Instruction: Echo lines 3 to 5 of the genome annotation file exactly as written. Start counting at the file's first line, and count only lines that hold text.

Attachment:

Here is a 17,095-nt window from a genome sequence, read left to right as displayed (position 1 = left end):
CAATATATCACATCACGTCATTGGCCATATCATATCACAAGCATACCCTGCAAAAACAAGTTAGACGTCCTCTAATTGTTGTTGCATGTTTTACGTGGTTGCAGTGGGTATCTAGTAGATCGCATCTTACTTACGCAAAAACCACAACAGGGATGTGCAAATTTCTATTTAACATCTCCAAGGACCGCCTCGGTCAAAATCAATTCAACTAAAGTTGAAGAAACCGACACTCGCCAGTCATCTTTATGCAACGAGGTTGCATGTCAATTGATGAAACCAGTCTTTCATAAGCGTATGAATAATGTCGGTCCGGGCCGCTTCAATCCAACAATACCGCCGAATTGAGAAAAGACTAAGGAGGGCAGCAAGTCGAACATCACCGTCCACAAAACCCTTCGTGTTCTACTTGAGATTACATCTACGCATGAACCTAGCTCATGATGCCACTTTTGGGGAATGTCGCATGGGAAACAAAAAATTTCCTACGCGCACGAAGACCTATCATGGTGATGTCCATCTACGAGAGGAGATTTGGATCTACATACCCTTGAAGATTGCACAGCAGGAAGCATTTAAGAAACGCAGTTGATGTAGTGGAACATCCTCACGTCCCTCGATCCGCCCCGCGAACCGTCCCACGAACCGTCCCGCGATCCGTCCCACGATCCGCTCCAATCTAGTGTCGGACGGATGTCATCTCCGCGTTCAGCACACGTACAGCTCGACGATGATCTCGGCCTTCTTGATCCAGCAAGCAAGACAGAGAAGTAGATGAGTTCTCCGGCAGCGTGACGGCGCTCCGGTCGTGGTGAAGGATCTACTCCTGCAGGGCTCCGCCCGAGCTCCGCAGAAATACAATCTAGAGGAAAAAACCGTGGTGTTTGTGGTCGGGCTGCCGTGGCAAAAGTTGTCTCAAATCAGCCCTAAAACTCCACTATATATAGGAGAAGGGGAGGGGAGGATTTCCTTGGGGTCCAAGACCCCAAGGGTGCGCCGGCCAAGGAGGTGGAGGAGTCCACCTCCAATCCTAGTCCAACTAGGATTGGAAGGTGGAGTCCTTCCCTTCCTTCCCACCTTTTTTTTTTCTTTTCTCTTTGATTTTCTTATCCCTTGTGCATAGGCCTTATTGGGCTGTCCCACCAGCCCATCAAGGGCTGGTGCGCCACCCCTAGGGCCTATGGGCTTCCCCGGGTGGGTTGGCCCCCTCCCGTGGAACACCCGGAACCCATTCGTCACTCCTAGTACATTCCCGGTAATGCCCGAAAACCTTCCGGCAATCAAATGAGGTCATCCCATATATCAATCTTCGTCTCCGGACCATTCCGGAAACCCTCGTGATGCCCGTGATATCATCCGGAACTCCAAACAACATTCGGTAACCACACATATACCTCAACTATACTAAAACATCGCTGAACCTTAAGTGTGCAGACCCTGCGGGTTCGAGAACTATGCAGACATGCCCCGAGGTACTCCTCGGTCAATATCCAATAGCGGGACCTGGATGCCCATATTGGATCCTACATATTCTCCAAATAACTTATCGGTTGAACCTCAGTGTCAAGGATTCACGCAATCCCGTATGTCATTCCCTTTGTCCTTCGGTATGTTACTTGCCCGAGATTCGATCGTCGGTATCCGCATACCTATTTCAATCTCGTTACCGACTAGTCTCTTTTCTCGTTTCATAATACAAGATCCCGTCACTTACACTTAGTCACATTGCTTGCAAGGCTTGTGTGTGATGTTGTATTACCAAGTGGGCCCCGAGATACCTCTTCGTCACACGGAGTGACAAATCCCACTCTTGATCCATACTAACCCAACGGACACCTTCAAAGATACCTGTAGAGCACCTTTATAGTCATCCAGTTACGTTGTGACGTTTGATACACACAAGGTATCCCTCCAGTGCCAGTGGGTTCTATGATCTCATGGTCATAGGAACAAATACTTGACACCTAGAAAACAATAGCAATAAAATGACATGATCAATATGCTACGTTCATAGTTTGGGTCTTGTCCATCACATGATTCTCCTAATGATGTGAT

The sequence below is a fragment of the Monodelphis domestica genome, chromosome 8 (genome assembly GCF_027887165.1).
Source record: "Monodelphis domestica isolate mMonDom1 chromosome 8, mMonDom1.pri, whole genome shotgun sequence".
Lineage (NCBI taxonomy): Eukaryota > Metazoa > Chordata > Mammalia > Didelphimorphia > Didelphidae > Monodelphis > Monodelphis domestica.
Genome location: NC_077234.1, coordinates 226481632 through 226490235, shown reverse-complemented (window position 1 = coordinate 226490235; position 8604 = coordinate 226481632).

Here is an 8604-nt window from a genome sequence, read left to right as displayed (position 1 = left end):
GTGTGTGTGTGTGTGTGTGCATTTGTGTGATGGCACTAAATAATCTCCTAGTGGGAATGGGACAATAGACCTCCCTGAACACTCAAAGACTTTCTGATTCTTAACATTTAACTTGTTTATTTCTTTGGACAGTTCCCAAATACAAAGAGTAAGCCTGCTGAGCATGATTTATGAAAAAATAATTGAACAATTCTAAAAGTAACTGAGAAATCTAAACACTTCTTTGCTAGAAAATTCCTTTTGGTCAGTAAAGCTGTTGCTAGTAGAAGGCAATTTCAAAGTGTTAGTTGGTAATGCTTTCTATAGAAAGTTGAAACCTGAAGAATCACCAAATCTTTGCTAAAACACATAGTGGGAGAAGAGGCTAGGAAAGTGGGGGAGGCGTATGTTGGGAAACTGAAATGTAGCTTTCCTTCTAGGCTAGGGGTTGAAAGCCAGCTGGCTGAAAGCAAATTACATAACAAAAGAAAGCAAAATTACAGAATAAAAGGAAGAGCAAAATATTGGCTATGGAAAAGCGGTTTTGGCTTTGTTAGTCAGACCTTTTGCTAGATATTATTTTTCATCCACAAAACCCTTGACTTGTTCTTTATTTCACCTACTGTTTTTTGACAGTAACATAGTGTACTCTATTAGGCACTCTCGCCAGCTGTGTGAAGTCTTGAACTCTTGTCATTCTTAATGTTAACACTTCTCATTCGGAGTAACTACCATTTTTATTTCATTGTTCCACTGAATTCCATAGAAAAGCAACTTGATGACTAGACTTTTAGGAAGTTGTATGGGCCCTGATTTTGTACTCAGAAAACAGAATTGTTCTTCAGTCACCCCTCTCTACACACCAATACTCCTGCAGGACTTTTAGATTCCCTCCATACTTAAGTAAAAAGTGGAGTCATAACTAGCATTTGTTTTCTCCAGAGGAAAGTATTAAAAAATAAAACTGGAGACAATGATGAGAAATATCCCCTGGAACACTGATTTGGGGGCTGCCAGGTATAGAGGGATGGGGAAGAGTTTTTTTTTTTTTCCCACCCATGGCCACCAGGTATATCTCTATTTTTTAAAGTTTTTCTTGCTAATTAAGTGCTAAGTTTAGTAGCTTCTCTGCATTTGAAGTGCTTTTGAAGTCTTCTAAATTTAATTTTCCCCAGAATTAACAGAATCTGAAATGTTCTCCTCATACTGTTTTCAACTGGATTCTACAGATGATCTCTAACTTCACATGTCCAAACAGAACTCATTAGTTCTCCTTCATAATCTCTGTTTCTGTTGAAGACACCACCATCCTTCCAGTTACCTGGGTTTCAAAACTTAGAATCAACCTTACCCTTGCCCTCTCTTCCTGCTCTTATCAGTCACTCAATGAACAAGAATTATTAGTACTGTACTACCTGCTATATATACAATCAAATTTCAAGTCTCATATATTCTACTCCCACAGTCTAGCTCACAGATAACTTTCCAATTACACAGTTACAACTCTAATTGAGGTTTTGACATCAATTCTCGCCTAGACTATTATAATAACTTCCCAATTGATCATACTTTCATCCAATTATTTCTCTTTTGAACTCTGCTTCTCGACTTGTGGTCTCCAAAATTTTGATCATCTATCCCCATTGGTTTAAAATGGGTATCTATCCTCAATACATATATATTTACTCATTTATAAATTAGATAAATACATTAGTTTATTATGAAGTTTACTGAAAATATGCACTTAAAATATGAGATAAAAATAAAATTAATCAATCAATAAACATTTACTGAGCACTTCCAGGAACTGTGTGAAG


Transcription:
The sequence below is a fragment of the Monodelphis domestica genome, chromosome 8 (genome assembly GCF_027887165.1).
Source record: "Monodelphis domestica isolate mMonDom1 chromosome 8, mMonDom1.pri, whole genome shotgun sequence".
Lineage (NCBI taxonomy): Eukaryota > Metazoa > Chordata > Mammalia > Didelphimorphia > Didelphidae > Monodelphis > Monodelphis domestica.